Steel gets big boost as govt steps in to sup­port de­mand


Resource Digest - - CONTENTS -

With the Real Es­tate Reg­u­la­tion Act com­ing into ef­fect from May 1, 2017, the de­mand for steel is likely to in­crease, mostly com­ing from govern­ment spend­ing on in­fra­struc­ture, rail­ways and roads

In a way, 2005 was the year of mem­o­randa of un­der­stand­ing (Mous) for steel. Mega-green­field projects were set to add more than 100 mil­lion tonnes (mt) of ca­pac­ity. So, when the govern­ment came out with the Na­tional Steel Pol­icy the same year that set a goal of 100 mil­lion tonnes in pro­duc­tion by 201920, it was seen as an easy tar­get.

To­day the in­stalled ca­pac­ity in In­dia, the third largest steel pro­ducer glob­ally, is 122 mil­lion tonnes. How­ever, even though In­dia has sur­passed its tar­get ca­pac­ity, the util­i­sa­tion in the sec­tor is 75-80 per cent. In that back­drop, how re­al­is­tic is the tar­get of a 300 mil­lion tonnes ca­pac­ity by 2030, as set by the Na­tional Steel Pol­icy 2017?

The real chal­lenge is con­sump­tion, says Steel Author­ity of In­dia Chair­man P K Singh. “The govern­ment in­tends to take ca­pac­ity to 300 mil­lion tonnes by 2030 and we re­quire a good pol­icy for that. We will not achieve that kind of ca­pac­ity un­less we have strong foun­da­tions for it. To­day, pro­duc­tion is around 90 mil­lion tonnes; for three times that pro­duc­tion, we need sound poli­cies," adds Singh. The pol­icy strikes the right chord by high­light­ing the po­ten­tial that In­dia of­fers in terms of growth in per capita con­sump­tion of steel, which at 61 kg is way be­low the world av­er­age of 208 kg.

Ra­jiv Ku­mar, vice-pres­i­dent of Tata Steel’s Kalin­gana­gar plant, points out that in Tier II cities, the per capita con­sump­tion is 160-170 kg but in the vil­lages, it is around 30 kg.

The govern­ment is do­ing its bit to boost con­sump­tion by com­ing out with a pol­icy to pro­vide pref­er­ence to domestically man­u­fac­tured iron and steel in govern­ment pro­cure­ment. The pol­icy is ap­pli­ca­ble in all govern­ment ten­ders where the price bid is yet to be opened. Also, with the Real Es­tate Reg­u­la­tion Act com­ing into ef­fect from May 1, 2017, the de­mand for steel is likely to in­crease. Ac­cord­ing to CARE Rat­ings, most of the de­mand, how­ever, will come from govern­ment spend­ing on in­fra­struc­ture, rail­ways and roads.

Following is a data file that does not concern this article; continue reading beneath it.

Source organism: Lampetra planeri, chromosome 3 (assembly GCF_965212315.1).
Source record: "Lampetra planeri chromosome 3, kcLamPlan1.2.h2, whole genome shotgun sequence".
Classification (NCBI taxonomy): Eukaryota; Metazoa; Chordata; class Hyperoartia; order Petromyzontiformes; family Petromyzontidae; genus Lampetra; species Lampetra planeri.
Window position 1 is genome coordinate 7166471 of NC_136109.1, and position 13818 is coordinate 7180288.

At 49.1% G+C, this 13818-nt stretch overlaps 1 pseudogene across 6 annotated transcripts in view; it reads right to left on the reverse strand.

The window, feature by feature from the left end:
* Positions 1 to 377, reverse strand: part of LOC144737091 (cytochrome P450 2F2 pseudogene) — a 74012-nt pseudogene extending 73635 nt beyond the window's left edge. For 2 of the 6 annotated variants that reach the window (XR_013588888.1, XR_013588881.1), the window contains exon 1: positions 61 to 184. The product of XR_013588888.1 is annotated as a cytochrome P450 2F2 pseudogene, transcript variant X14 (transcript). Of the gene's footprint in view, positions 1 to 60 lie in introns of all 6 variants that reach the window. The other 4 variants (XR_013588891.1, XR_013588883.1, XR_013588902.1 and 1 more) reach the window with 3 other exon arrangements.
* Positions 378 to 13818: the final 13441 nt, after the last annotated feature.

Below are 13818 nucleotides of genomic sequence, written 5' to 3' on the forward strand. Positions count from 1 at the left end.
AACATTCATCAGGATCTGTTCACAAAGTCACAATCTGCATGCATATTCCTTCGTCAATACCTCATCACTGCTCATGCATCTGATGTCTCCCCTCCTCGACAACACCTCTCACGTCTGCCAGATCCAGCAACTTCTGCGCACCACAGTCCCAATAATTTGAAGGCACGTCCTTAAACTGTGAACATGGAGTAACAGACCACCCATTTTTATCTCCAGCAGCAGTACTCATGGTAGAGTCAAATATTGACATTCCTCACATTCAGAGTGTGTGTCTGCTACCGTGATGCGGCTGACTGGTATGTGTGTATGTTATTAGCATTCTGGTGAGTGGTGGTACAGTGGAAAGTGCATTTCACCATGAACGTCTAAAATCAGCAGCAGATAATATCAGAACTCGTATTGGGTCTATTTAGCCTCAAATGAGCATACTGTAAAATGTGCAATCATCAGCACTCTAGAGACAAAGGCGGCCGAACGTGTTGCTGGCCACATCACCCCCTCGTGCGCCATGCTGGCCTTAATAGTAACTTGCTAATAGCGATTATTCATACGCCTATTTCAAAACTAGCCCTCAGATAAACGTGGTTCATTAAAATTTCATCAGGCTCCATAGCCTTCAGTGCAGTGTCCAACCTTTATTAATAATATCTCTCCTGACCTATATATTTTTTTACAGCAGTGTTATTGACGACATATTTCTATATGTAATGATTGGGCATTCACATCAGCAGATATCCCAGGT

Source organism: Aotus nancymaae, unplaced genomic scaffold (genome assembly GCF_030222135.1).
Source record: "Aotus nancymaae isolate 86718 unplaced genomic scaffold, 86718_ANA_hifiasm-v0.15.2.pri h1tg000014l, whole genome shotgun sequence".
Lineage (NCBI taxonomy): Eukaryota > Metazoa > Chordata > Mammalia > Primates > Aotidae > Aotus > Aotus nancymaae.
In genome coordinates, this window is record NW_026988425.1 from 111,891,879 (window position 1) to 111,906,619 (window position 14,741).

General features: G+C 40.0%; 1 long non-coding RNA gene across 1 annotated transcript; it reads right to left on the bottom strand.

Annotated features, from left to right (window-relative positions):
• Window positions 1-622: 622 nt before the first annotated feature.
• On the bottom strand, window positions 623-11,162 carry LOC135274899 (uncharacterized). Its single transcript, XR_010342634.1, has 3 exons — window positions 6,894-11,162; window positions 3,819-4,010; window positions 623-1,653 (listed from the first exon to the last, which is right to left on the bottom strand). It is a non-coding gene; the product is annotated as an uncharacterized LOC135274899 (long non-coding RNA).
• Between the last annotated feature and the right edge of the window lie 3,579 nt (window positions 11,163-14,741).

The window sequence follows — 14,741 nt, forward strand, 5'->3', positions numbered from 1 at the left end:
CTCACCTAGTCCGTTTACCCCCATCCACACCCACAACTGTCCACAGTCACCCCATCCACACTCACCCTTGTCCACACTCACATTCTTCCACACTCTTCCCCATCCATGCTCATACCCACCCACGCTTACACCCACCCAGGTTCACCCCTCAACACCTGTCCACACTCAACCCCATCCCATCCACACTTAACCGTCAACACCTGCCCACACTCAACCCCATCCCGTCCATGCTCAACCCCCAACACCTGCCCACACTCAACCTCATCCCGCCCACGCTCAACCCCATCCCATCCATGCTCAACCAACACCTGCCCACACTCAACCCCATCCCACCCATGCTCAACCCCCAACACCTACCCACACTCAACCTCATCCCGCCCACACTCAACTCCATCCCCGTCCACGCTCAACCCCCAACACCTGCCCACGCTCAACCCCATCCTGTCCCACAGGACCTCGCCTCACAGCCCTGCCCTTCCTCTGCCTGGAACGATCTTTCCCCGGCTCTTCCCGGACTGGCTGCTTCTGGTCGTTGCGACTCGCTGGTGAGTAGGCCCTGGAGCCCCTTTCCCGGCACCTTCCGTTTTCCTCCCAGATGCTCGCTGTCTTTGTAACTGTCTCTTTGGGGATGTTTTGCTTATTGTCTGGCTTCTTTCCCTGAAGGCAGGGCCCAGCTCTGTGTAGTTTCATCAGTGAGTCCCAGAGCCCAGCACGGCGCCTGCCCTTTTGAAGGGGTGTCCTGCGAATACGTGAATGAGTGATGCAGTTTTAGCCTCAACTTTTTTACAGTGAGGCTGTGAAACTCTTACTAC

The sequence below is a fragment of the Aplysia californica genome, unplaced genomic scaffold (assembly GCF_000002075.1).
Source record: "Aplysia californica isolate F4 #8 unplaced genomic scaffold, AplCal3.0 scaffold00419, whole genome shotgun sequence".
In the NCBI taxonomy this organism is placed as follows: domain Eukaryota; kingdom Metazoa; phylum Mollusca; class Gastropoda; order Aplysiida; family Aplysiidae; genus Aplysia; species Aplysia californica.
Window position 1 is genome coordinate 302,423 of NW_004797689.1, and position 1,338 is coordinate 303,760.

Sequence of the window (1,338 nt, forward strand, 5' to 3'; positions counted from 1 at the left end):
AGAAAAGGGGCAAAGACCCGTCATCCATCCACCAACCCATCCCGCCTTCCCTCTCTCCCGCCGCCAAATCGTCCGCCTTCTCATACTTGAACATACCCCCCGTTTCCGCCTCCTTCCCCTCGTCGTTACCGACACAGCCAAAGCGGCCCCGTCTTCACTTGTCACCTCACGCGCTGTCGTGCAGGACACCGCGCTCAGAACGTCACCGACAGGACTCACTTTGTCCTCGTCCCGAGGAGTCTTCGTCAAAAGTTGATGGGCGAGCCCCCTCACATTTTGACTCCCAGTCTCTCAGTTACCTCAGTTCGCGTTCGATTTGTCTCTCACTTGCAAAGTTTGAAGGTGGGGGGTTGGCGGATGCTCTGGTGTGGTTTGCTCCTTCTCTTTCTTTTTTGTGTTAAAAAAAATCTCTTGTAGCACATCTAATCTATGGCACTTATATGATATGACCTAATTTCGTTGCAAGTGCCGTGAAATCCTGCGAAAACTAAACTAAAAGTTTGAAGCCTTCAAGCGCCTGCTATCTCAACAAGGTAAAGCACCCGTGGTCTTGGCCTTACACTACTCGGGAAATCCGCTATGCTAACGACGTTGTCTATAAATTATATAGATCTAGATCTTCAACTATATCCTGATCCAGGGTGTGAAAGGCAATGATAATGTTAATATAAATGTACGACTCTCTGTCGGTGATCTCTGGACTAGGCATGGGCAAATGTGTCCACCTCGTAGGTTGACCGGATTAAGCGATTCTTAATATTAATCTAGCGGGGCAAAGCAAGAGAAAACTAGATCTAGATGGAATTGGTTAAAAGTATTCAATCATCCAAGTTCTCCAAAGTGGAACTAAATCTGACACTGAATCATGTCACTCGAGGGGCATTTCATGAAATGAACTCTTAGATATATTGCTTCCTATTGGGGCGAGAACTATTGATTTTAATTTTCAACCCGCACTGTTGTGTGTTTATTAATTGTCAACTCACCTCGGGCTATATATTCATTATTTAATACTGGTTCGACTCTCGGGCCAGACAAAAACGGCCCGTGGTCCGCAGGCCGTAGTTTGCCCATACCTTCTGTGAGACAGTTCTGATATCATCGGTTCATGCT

“Cur­rently around 40 per cent of the coun­try’s steel con­sump­tion is from the con­struc­tion and in­fra­struc­ture sec­tors, which is ex­pected to in­crease to around 60 per cent by 203031," CARE Rat­ings said in its re­port.

In­fra­struc­ture spend­ing would have a two-fold im­pact on the in­dus­try, points out JSW Di­rec­tor (Com­merce & Mar­ket­ing) Jayant Acharya. “On the one hand, it would boost steel con­sump­tion; on the other, it would cre­ate the en­tire ecosys­tem re­quired for en­hanced ca­pac­ity."

Each tonne of steel re­quires three tonnes of raw ma­te­ri­als, 300 mil­lion tonnes of steel would mean 900 mil­lion tonnes of raw ma­te­rial. Rail­ways, ports, in­fra­struc­ture would have to have that kind of han­dling ca­pac­ity. The pol­icy en­vis­ages an ad­di­tional em­ploy­ment of 1.1 mil­lion, de­pend­ing on the de­gree of em­ploy­ment.

De­spite low con­sump­tion and land ac­qui­si­tion hur­dles, steel mak­ers will con­tinue to add new ca­pac­ity. There is the added con­cern that the 300 mil­lion tonne ca­pac­ity takes into ac­count green­field projects where land might prove to be a ma­jor a hur­dle. Ac­cord­ing to the Na­tional Steel Pol­icy, the land re­quire­ment is es­ti­mated to be 91,000 acres, fac­tor­ing in green­field ex­pan­sion.

“I don’t know whether there will be a pos­i­tive land ac­qui­si­tion pol­icy, go­ing for­ward. The steel in­dus­try re­quires a lot of land," says Ku­mar.

But even if green­field projects hit the land hur­dle, there is no doubt that pri­mary pro­duc­ers are likely to go ahead with brown­field ex­pan­sion to keep their mar­ket share in­tact.

In­dia’s top steel­mak­ers — SAIL, JSW Steel and Tata Steel — have added ca­pac­i­ties to­talling 16.7 mil­lion tonnes over the last decade, ie 21 per cent of the coun­try’s ca­pac­ity ad­di­tion dur­ing the pe­riod, by sweat­ing ex­ist­ing land as­sets.

There are, how­ever, other ifs and buts. To achieve a ca­pac­ity of 300 mil­lion tonnes would mean an ad­di­tional in­vest­ment of Rs 10 lakh crore. Al­though brown­field ex­pan­sion would re­quire less in­vest­ment than green­field, it would still be sig­nif­i­cant.

Ac­cord­ing to the RBI’S Fi­nan­cial Sta­bil­ity Re­port, the stressed ad­vanced ra­tio was the high­est for ba­sic me­tals and their prod­ucts at 42.9 per cent as of Septem­ber 2016. “There­fore, the bank­ing sys­tem has not been lend­ing much to the in­dus­try which has to de­pend pro­gres­sively on the bond mar­ket," the re­port said.

But with im­proved cash flows on the back of the var­i­ous govern­ment mea­sures and a global de­mand re­cov­ery, the in­dus­try ap­pears to be get­ting back on its feet.

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